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Guyana and Norway Sign $250 Million Forest-Climate Pact
GEORGETOWN, Guyana, November 19, 2009 (ENS) - The governments of the northern European country of Norway and the South American country of Guyana will cooperate to provide the world with a working example of how partnerships between developed and developing countries can save the world's tropical forests and relieve the pressure of global warming.

A agreement signed between President Bharrat Jagdeo of Guyana and Norway's Minister of the Environment and International Development Erik Solheim on November 9 provides that Norway will invest up to $250 million in protecting Guyana's forests to avoid the deforestation that fuels climate change.

Road through the Guyana forest (Photo by Hicham Daoudi)

"It will be impossible to defeat climate change if we don't significantly reduce tropical deforestation," declared President Jagdeo. "We said several years ago that the people of Guyana stood ready to play our part in determining how this can be done. We are delighted to work alongside Norway in searching for solutions that align the development aspirations of our people with the urgent need to protect the world's tropical forests."

"Through this partnership, we are building a bridge between developed and developing countries," said Minister Solheim. "We are giving the world a workable model for climate change collaboration between North and South. It's not perfect, but it's good, and it will be improved upon as we learn and develop together."

The agreement provides Guyana with an initial payment of $30 million dollars. If this initial investment succeeds in reducing emissions and tackling poverty as expected, Norway will offer further investment in the country of up to $250 million.

The agreement is one of the first carbon offset agreements to be signed under a new initiative known as Reduced Emissions from Deforestation and Forest Degradation, REDD.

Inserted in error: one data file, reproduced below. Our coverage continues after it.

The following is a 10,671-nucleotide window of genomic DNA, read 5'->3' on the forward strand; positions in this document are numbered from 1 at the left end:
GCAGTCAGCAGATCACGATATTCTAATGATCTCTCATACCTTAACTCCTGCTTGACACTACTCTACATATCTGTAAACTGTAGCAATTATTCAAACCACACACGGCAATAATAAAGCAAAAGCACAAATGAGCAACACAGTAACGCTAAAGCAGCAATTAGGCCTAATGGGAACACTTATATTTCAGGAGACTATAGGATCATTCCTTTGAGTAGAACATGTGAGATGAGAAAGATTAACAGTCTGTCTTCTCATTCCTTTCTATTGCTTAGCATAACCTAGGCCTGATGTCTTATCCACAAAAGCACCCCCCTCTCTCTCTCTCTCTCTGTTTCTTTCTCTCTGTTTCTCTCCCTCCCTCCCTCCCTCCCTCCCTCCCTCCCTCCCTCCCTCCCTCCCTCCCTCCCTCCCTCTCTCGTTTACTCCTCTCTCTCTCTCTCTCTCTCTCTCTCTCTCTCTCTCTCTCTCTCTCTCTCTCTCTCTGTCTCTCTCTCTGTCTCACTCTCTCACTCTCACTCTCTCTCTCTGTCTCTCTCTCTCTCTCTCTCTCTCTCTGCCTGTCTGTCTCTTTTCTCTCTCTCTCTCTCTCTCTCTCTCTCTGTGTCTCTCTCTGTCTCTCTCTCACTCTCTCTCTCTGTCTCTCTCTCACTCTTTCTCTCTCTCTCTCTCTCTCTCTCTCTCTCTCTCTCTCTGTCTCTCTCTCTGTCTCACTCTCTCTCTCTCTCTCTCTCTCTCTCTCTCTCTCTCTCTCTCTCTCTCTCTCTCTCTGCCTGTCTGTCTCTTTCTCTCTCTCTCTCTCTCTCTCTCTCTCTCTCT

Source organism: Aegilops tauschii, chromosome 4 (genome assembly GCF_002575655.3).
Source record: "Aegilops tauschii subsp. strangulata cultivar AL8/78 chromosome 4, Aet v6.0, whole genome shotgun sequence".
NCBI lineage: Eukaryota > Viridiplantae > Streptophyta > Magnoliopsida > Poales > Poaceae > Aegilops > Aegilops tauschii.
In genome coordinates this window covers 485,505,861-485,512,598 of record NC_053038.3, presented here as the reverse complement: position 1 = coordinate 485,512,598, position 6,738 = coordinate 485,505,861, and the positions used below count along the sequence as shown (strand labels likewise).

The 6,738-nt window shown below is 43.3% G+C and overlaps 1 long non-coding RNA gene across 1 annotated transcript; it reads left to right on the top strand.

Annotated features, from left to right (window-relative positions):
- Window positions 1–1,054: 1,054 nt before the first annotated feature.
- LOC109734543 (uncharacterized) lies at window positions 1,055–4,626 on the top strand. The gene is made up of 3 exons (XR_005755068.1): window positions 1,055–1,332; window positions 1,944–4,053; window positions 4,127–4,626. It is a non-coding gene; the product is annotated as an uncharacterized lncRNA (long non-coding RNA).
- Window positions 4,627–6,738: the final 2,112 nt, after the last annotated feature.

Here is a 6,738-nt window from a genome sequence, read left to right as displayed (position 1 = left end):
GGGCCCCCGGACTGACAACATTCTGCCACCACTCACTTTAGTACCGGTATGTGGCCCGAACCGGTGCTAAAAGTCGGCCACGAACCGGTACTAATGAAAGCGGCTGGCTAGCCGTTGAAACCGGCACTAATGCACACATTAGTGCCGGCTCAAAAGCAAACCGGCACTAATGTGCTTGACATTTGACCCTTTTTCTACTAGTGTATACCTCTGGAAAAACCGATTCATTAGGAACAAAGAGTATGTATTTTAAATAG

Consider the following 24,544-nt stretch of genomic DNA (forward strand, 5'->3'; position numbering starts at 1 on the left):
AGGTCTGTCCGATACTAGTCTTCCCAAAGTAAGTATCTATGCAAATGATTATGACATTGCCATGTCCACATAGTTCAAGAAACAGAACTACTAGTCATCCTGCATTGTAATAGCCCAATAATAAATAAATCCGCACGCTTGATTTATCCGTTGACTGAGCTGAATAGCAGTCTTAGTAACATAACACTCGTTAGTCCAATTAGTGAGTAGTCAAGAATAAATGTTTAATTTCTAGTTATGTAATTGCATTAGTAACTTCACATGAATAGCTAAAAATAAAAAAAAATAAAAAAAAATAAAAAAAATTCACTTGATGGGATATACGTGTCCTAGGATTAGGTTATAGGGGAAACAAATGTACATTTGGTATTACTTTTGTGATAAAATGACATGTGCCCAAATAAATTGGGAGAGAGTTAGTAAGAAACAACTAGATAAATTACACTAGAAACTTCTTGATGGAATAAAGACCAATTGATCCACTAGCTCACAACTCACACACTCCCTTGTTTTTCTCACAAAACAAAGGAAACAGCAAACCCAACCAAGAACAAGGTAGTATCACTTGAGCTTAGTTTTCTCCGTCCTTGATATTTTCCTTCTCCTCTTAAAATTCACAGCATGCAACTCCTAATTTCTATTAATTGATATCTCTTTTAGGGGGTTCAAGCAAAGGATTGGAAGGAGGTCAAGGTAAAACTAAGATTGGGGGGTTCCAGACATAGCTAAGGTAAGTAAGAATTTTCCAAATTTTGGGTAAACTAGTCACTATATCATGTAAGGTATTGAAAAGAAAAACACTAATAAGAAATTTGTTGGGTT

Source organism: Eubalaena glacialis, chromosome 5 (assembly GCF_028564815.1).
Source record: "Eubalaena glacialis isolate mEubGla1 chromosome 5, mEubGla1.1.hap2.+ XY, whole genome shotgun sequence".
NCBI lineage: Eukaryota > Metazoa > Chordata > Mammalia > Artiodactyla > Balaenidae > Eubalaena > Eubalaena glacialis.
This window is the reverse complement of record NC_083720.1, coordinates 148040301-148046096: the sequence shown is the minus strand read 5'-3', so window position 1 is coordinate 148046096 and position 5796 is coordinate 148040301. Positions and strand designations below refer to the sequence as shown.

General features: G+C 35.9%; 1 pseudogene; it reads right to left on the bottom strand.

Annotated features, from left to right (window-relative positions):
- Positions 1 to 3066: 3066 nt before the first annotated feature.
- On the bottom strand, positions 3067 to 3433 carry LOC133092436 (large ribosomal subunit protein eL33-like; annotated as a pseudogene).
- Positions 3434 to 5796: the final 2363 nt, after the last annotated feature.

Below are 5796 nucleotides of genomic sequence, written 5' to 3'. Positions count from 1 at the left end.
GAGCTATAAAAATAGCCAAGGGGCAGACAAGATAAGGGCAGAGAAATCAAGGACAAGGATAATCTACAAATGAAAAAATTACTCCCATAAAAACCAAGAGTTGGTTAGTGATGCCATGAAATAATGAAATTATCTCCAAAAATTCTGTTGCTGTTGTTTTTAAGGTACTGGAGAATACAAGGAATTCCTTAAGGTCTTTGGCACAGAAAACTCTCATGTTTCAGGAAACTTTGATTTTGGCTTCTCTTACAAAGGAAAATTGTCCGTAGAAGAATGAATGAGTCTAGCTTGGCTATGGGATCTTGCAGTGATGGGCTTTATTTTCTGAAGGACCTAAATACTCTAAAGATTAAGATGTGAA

This framework is proposed for inclusion in any new global agreement that emerges from the UN climate conference in Copenhagen in December because nearly 20 percent of global greenhouse gas emissions are related to forest loss.

REDD activities reduce emissions from deforestation and forest degradation by leaving forests standing, while REDD+ activities go further and contribute to conservation, sustainable management of forests and enhancement of forest carbon stocks.

Under the Guyana-Norway agreement, financial support from Norway will be channeled through a new fund, the Guyana REDD+ Investment Fund, or GRIF.

Guyana's Ministry of Finance will be responsible for the GRIF's operations, and a reputable international financial institution to be selected by Norway and Guyana will act as manager of the fund. The mechanism will ensure full national and international oversight of financial flows.

President of Guyana Bharrat Jagdeo (Photo courtesy The REDD Site)

Under the partnership, Guyana will protect its rainforest as an asset for the world and Norway will provide financial support to Guyana at a level based on Guyana's success in limiting emissions.

"We want to avoid the high-carbon development trajectory that today's developed world followed," said President Jagdeo.

Guyana's Low Carbon Development Strategy details how the government can limit forest-based emissions, convert almost its entire energy sector to clean energy, accelerate the development of low-carbon economic sectors and address the huge challenges the country is facing in adapting to climate change.